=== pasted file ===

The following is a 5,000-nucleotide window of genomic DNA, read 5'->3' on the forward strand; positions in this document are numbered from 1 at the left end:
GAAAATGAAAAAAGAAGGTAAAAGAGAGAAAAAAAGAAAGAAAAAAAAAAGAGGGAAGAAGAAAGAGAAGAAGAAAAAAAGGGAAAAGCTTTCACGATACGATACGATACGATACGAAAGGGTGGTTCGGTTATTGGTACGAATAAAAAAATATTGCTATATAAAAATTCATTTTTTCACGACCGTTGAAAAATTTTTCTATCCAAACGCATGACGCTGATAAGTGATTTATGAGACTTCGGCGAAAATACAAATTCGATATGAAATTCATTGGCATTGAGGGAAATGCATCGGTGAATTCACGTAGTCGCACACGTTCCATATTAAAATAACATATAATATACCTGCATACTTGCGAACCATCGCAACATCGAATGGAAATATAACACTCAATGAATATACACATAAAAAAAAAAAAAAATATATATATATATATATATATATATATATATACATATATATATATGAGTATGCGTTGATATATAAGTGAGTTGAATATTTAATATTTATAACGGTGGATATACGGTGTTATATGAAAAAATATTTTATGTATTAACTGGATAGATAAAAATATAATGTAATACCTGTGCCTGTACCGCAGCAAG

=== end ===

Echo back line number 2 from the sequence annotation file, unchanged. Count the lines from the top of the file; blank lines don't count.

GAAAATGAAAAAAGAAGGTAAAAGAGAGAAAAAAAGAAAGAAAAAAAAAAGAGGGAAGAAGAAAGAGAAGAAGAAAAAAAGGGAAAAGCTTTCACGATACGATACGATACGATACGAAAGGGTGGTTCGGTTATTGGTACGAATAAAAAAATATTGCTATATAAAAATTCATTTTTTCACGACCGTTGAAAAATTTTTCTATCCAAACGCATGACGCTGATAAGTGATTTATGAGACTTCGGCGAAAATACAAATTCGATATGAAATTCATTGGCATTGAGGGAAATGCATCGGTGAATTCACGTAGTCGCACACGTTCCATATTAAAATAACATATAATATACCTGCATACTTGCGAACCATCGCAACATCGAATGGAAATATAACACTCAATGAATATACACATAAAAAAAAAAAAAAATATATATATATATATATATATATATATATATACATATATATATATGAGTATGCGTTGATATATAAGTGAGTTGAATATTTAATATTTATAACGGTGGATATACGGTGTTATATGAAAAAATATTTTATGTATTAACTGGATAGATAAAAATATAATGTAATACCTGTGCCTGTACCGCAGCAAG